About this Blog

Photo Writing is the web version of the Photo Writing mini-magazine produced by Limephoto and Emil von Maltitz since 2010. As of 2015 it is now completely online. Feel free to browse through the articles and please leave comments in the comments section if you would like to engage with us.

Monday, February 22, 2016

Finding Balance (In Our Image Making Approach)

One of my more artistic impressions. Power-lines in Namibia marching over the sands

Psych tests. If you haven’t already completed one, you are likely going to find it in your social media feed in the next few days. I’m referring to the current fad to take the left/right brain tests that seems to have cropped up on social media of late (in between the even more vocal accusations, assertions, and excuses for racism and bigotry…but that’s a different post). So I took the one presented to me by my wife at 5:30 in the morning. Bleary eyed, I completed it and moved on. Then more people started to talk about and it got me thinking a little more about the results and whether they have a meaningful insight into my life as a photographer. My eventual conclusion: they explain what kind of a photographer I am, not whether I am a photographer, or a even a good photographer at that.

Friday, February 19, 2016

Colour Shifts and Working Without Gels

I found myself on a photoshoot a few weeks back without my lighting gels. The horror, the brief moment of panic. Not my finest moment admittedly. However, there is a very simple fix in Photoshop that probably does an even better job than using gels in the first place.

Tuesday, February 16, 2016

Where the *%*k are my pictures!?!? Synchronising files in Lightroom

If you have been using Lightroom since it’s inception it might seem absolutely natural to you and finding images is as simple as using the efficient and simple filters. If like the 90% of photographers I have worked with, Lightroom seems to have it’s own nascent (and petulant) brain that apparently throws your images away, then this article below might make some sense of Adobe’s enfant terrible and its unruly behaviour. At any rate, it might at the very least stop you from throwing your iMac through a window.

Thursday, February 11, 2016

In The Mood For A New Camera - New (Important) Toys

In the mood for a new camera? Despite the camera industry being in turmoil and sinking wherever one looks, there are some truly spectacular cameras that have just been announced. Will they improve your photography? doubtful. They will take a sizable chunk out of your wallet though, all so that you can have the latest greatest iterations out. That, is what these new cameras are: iterations. However, they are extremely important iterations that set new benchmarks. I’ll check my sarcasm for a moment and make the point that they are quite likely some of the most important iterations in cameras that we have seen in almost 5 years.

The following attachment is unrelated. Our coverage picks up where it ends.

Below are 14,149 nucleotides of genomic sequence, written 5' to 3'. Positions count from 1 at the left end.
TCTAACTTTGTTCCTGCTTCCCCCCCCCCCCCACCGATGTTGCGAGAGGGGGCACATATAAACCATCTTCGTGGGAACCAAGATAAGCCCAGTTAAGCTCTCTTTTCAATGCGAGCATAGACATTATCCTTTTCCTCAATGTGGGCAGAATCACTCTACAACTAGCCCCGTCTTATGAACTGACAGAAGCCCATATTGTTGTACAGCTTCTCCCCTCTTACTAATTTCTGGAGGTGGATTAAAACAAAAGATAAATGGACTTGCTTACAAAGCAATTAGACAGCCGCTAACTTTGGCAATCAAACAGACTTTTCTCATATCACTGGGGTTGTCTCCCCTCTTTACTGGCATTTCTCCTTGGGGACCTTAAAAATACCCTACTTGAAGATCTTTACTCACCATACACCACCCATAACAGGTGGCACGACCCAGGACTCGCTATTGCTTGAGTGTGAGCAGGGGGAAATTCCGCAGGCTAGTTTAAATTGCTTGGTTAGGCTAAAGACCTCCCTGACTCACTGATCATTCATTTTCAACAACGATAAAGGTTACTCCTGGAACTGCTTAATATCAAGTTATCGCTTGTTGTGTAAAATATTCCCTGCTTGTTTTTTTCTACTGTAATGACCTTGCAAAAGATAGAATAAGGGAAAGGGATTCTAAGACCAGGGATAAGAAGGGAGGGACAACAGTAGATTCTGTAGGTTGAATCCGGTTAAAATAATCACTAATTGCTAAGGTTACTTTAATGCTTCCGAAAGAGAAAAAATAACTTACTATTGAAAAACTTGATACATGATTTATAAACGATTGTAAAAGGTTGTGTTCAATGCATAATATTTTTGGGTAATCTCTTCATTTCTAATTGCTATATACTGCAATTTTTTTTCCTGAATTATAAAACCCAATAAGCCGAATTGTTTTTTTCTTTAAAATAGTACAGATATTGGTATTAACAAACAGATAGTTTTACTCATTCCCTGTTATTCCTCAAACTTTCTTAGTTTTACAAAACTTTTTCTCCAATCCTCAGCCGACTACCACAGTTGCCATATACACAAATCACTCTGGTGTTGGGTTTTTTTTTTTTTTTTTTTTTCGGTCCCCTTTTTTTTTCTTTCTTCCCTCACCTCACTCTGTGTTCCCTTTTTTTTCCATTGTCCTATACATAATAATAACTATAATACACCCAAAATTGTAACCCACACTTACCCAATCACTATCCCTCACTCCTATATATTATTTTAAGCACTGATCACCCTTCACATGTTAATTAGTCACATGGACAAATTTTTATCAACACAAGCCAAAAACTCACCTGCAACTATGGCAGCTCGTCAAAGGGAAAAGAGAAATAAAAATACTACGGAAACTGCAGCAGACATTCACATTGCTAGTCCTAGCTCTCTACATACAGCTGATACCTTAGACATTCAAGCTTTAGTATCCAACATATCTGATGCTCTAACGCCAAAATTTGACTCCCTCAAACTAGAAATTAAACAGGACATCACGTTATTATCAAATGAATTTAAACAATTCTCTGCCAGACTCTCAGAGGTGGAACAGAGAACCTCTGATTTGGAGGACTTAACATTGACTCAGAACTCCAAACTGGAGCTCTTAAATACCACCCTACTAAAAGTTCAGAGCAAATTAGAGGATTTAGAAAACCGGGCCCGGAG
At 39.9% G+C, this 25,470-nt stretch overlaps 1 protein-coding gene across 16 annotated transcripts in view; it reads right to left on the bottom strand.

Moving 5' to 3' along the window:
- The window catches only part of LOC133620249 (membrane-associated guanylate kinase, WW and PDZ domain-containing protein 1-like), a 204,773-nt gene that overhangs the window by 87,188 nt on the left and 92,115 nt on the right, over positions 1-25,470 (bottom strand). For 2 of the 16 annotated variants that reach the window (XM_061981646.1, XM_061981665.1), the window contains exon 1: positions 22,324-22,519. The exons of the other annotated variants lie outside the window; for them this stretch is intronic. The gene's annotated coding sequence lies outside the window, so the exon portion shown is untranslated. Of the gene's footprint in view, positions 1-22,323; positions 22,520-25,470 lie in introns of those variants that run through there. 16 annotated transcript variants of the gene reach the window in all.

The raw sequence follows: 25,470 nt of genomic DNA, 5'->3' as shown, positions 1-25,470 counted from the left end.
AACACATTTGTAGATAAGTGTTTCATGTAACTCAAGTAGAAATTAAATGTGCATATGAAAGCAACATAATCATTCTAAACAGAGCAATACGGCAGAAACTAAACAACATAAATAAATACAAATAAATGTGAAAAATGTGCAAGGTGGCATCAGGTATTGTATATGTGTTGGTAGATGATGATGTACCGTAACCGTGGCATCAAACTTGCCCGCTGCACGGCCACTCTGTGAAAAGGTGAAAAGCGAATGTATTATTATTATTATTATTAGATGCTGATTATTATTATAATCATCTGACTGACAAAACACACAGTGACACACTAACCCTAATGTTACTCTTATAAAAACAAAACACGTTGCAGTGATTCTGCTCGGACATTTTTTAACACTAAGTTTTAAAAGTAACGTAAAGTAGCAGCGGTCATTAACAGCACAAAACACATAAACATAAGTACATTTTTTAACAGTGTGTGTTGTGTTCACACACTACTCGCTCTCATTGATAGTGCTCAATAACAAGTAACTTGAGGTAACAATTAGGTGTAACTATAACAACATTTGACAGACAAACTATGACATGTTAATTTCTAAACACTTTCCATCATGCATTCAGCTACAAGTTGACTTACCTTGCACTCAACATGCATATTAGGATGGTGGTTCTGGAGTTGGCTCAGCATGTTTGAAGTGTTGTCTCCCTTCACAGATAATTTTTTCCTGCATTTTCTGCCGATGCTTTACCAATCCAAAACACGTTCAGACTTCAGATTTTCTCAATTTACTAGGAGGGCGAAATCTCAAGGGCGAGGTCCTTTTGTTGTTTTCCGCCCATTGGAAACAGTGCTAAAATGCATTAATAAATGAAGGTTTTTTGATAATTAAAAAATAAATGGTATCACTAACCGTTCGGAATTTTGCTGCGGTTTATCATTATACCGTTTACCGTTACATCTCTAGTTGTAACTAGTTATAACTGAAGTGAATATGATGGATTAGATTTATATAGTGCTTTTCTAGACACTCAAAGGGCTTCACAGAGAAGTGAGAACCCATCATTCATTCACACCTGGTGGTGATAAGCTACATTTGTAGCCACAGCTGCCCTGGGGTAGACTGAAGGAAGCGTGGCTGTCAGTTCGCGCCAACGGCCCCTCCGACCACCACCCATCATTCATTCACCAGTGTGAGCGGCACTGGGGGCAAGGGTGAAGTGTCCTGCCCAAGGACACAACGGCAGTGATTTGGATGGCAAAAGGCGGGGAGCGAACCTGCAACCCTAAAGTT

Tuesday, February 9, 2016

Quick and Dirty Layers Mask Tutorial

In collaboration with Nature's Light (a photographic expedition company that I partner in) I have just uploaded a new video tutorial on layers and masks. The tutorial can be viewed on Vimeo at this link

Monday, February 8, 2016

Giving It The Finger - A Photoshop Layering Technique

As much as I am a fan of the single capture approach to image-making, there are times that the opportunities that digital photography and multiple image capture offer, open up a whole new realm of picture possibilities. I don't mean that Dali-esque images are possible - which they admittedly are - but that we are better able to create images that match our experience of the scene. A case in point is photographing into the sun. When we look into the sun we are able to take in a lot more of the scene's tones through our naked eyes than through any kind of camera, be it digital or film. A solution that has been used extensively by digital photographers, but also by film photographers of yore, is to shoot multiple frames as different exposures and then blend the images to create a result with a wider tonal range than is possible from a single frame capture. Than are other complexities than the tonal range though. A particular issue is that of flare. 'Giving it the finger' is my solution to this.